The naming of a room in Argentina’s National Library in honor of a notorious anti-Semitic pamphleteer of the 1930s has outraged the Jewish community here.
The center of controversy is the first new building added to the library in nearly 30 years, which Argentine President Carlos Menem dedicated this month.
A room in it is named for Gustavo Martinez Zuviria, who wrote several anti-Semitic novels as well as pro-Nazi pamphlets under the pen name of Hugo Wast.
B’nai B’rith of Argentina telegraphed a strong protest to the secretary of culture, Jose Maria Castineira de Dios. There was no immediate reply, but the news media picked up the story.
The honor given Martinez Zuviria “insults all of those who support democracy and fight against prejudice,” the B’nai B’rith message said.
“To walk into any room of the National Library or any other repository of culture that bears the name of the author of ‘El Kahal’ (The Secret Government) and ‘Oro’ (Gold) is to stir in us, and in many other Argentineans, deep feelings of uneasiness and discomfort over a bad memory and insensitivity to human dignity.”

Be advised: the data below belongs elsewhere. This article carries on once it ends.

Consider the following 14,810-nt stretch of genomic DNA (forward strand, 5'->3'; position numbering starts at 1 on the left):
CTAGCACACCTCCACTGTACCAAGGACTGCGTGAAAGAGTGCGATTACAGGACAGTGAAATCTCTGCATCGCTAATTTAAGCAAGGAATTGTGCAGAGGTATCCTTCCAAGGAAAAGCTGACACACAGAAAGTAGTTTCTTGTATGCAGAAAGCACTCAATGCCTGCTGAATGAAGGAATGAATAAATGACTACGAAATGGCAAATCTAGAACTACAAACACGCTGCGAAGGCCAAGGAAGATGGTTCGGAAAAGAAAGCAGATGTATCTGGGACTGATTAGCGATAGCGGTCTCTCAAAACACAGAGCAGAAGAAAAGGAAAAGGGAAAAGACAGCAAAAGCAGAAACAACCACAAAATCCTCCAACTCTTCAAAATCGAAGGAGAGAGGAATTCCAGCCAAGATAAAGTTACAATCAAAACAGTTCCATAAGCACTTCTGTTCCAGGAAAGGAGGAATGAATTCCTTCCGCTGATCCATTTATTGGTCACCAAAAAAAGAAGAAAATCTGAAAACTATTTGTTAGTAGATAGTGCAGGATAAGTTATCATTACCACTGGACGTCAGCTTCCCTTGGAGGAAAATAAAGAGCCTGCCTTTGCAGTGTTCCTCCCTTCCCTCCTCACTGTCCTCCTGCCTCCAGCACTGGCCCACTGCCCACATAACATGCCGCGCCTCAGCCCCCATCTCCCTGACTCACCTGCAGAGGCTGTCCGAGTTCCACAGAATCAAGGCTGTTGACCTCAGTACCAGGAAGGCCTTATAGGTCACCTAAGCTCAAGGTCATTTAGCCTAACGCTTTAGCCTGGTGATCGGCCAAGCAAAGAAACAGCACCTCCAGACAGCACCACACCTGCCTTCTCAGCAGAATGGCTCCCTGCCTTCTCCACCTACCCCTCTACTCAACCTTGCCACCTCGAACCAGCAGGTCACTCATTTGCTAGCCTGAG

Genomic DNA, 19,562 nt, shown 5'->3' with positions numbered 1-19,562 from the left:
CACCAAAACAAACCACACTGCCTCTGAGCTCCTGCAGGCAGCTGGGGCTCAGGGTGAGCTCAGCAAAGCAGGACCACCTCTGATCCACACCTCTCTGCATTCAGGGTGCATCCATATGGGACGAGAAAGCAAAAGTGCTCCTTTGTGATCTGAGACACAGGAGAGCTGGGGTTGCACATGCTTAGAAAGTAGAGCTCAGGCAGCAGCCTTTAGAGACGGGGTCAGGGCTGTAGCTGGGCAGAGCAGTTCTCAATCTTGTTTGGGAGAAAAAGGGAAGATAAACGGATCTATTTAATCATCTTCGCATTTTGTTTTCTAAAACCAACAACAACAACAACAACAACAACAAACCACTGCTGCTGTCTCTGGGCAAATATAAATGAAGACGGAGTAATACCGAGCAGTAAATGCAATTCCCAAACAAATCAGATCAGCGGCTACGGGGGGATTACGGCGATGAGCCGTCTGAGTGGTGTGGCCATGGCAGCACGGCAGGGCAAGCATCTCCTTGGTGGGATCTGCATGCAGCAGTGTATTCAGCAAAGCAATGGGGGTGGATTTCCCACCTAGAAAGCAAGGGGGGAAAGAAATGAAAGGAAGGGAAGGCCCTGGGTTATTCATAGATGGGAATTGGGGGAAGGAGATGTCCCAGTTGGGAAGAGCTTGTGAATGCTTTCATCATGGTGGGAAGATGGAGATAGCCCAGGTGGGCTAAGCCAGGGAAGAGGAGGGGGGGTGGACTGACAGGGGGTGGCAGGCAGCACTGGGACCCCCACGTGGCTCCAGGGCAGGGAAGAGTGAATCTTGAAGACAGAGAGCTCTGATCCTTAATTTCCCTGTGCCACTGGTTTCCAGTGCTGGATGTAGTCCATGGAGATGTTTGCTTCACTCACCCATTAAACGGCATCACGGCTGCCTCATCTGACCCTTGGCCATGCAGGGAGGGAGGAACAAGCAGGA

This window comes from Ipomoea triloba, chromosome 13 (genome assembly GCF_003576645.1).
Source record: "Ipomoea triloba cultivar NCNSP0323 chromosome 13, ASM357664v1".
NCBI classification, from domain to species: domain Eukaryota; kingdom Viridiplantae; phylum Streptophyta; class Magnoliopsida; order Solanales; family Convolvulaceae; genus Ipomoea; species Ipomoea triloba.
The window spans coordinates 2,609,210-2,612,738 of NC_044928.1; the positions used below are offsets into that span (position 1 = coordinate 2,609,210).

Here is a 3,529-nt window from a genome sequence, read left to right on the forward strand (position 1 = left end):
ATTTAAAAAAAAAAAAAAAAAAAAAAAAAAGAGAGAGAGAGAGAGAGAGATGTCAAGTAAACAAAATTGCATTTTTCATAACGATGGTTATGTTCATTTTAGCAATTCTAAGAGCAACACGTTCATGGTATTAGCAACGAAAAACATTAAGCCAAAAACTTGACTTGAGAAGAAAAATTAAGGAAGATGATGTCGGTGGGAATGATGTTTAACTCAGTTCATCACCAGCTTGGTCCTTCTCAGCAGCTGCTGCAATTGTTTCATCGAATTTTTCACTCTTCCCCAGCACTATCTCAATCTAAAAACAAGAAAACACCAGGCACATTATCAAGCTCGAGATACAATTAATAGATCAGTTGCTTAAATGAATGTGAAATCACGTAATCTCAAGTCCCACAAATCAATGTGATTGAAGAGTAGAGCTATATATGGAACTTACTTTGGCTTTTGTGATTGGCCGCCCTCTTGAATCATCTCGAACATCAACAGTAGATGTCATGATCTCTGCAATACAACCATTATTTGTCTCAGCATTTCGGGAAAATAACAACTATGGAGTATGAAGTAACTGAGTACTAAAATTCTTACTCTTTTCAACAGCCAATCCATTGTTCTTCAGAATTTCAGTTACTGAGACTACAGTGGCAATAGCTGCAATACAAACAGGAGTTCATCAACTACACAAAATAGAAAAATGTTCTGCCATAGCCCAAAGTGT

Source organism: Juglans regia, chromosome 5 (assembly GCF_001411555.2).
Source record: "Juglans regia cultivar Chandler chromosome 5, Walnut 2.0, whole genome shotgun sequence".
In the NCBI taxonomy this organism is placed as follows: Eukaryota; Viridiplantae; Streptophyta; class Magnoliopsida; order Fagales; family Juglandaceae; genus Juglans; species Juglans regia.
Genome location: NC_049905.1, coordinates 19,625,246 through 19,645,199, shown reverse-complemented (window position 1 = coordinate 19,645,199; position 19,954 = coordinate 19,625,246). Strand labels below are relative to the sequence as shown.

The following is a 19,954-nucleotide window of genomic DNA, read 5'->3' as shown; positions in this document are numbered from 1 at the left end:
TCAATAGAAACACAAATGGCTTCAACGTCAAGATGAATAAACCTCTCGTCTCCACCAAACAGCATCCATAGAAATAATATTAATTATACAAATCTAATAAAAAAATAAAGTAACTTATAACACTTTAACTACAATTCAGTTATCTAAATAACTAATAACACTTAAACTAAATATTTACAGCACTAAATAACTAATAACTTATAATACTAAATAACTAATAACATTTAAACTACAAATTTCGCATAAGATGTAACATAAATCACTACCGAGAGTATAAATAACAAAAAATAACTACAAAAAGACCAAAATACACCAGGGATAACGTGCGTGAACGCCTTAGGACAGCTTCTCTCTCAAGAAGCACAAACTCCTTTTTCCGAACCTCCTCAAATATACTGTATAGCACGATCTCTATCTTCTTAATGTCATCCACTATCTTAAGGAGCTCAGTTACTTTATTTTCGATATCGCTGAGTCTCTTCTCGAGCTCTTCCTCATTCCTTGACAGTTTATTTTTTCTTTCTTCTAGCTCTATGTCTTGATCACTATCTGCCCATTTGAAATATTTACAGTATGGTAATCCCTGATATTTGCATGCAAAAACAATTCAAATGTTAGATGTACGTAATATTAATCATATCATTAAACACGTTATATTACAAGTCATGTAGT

The books mentioned were fiction derived from “The Protocols of the Elders of Zion,” an anti-Semitic forgery that originated in czarist Russia.
Martinez Zuviria was made director of the National Library in 1935, at about the same time he published the novels which became classics of their kind. Though a mediocre writer, he was admitted to the Academy of Literature and to the PEN Club.
Far from being relegated to the fringe, he successfully entered politics with a strong boost from the Catholic establishment. He was elected to Congress and appointed minister of education after the extreme-right military coup in 1943.
But Martinez Zuviria quit the government when Argentina declared war on Nazi Germany shortly before the end of World War II.
The Archive of the Jewish Telegraphic Agency includes articles published from 1923 to 2008. Archive stories reflect the journalistic standards and practices of the time they were published.